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Posted by Mike Gilpin on May 5, 2008
Just as Greek philosophers tried to explain the ancient world in terms of the four classical elements of Earth, Water, Fire, and Air - with the fifth element of Aether defining the invisible context in which they exist - software architects in the digital world work in disciplines that are centered around four basic elements - Process, Service, Event, and Information. However, I think we need a "unifying theory" of the digital world that brings these four elements together more closely.
Who's The Boss?
Too often, one or another of these four elements is elevated to a dominant position in architecture, often at the expense of sufficient attention to the others. Consider:
How to solve this problem? First, consider this evidence regarding the intimate connection between the four elements:
And this really only scratches the surface of all the ways the four elements fit together and are related to one another.
One of the over-arching frameworks Forrester has created to unify other architectures is Digital Business Architecture, that subdivides our understanding of the digital world into four domains. Here's a high-level view, in a version that shows the path to follow in each domain to get from today, to this end-state:
The scope of this over-arching framework is too large for our purposes, although the four IT elements do apply here - as further articulation of all these domains, from a different perspective.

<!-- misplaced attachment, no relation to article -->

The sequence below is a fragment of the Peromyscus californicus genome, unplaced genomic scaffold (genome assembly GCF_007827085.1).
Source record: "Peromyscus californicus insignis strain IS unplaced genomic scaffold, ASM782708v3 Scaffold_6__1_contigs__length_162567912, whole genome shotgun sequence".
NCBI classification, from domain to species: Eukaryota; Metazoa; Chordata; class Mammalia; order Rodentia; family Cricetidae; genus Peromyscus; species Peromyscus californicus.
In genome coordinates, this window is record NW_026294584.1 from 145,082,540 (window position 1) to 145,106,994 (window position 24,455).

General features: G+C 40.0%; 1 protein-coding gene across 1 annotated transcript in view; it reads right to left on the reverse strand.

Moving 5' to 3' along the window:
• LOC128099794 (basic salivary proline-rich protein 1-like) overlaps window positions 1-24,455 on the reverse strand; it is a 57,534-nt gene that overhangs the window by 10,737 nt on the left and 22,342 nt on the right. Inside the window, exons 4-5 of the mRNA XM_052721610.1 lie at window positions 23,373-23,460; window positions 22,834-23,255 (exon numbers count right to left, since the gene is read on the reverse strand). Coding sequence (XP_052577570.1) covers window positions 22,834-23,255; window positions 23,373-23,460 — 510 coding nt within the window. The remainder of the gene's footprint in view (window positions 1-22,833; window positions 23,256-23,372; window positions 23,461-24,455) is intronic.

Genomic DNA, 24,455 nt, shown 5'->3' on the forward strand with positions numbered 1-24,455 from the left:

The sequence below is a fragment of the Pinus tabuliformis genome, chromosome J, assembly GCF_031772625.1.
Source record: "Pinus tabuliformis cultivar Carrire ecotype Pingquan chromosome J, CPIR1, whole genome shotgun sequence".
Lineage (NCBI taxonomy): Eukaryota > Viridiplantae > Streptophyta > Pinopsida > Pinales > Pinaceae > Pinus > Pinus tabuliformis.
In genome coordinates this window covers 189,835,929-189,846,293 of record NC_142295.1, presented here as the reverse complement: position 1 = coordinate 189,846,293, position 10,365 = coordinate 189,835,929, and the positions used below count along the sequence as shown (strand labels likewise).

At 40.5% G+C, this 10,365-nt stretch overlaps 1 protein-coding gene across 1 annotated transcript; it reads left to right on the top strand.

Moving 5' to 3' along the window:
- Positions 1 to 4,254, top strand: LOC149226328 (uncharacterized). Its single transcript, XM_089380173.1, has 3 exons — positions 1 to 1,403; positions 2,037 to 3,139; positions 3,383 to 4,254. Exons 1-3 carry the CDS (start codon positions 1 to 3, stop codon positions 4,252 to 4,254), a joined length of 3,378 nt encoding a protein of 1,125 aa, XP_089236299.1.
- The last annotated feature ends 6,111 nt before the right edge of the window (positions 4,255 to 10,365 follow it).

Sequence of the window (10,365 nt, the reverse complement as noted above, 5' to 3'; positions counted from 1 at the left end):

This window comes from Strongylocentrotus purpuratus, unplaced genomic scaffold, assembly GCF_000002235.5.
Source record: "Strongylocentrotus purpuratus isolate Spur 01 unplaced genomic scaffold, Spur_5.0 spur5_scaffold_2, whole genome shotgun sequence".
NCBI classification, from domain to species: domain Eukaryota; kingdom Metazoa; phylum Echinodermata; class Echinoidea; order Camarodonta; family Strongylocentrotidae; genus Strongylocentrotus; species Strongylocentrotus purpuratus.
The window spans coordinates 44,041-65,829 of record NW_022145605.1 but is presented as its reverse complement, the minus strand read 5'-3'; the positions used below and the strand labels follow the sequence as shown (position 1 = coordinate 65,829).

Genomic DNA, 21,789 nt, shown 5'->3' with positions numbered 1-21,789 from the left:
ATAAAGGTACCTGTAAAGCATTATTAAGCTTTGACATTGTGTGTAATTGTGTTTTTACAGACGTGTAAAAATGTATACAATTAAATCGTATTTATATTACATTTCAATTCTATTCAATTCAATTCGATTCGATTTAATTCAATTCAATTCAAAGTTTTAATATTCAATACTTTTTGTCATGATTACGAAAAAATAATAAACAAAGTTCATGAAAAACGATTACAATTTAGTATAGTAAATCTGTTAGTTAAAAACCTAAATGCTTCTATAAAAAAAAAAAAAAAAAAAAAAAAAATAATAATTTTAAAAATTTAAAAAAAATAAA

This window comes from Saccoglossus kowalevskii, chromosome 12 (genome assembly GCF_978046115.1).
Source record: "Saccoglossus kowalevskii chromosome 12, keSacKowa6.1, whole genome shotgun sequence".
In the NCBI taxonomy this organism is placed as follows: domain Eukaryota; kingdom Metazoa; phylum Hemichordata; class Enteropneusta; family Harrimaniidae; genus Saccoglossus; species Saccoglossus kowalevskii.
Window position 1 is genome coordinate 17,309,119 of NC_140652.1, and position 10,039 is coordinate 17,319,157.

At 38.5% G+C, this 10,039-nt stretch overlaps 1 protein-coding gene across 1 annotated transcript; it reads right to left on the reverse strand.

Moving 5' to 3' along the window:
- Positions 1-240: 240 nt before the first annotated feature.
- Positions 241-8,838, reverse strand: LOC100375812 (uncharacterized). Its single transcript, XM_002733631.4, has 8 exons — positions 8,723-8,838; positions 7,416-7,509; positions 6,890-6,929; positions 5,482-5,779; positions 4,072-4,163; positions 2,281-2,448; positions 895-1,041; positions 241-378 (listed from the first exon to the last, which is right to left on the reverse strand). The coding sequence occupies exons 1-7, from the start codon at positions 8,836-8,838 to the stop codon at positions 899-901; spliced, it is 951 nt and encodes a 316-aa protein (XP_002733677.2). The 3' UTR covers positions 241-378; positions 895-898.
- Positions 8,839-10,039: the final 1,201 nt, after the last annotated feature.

Therefore, I think we really need to develop a more explicit unifying framework for processes, services, events, and information. Do you? One problem immediately becomes apparent as Forrester works on this: how to arrange the boxes on the picture! This seemingly simple issue is really a reflection of a deeper issue - if we view these four things as architectural layers, there's not really any way to put one above the other - here's a try, which is obviously wrong:
What's the problem? Well, a process can also be viewed as a service, an event is also information, etc. Plus, you can't always say that the layer below is consumed/used by the layer above - sometimes the relationship runs in the opposite direction.
So is this a situation akin to wave/particle duality? For you non-Physics types, this is the discovery from quantum physics that light exhibits properties of both waves and particles, and so is really neither, purely - it is what it is, and sometimes it seems like a wave, and other times it seems like a particle. I think this kind of non-Newtonian way of thinking about the physical world is helpful in understanding how the four elements of the digital world relate to one another.
I recently discussed this situation with Charles Brett, a Principal Analyst on our team, and Charles suggested a circular representation, with four pie-segments, each representing one of these four key "aspects" of the digital world. Here's a shot at that:
So what good does it do us to have this representation of the four elements of the digital world? On its own, not much. But I think it's a good starting point to help developers and architects to think about these elements in the right way. What else do we need to make this more useful? Here are some ideas:
The bottom line: I believe it is important that we develop a complete, exhaustive model - a semantic model, really - of all the ways in which the four elements of the digital world relate to one another. This in turn will fuel a complete, exhaustive meta-model for representing these concepts in systems and tools, one that can model any system in the digital world, in any architecture, in a way that can stand the test of time and not need to be changed because of some new architectural fashion.
A tall order. Do you think I'm right? Or is this a Quixotic quest? Please respond with your suggestions!
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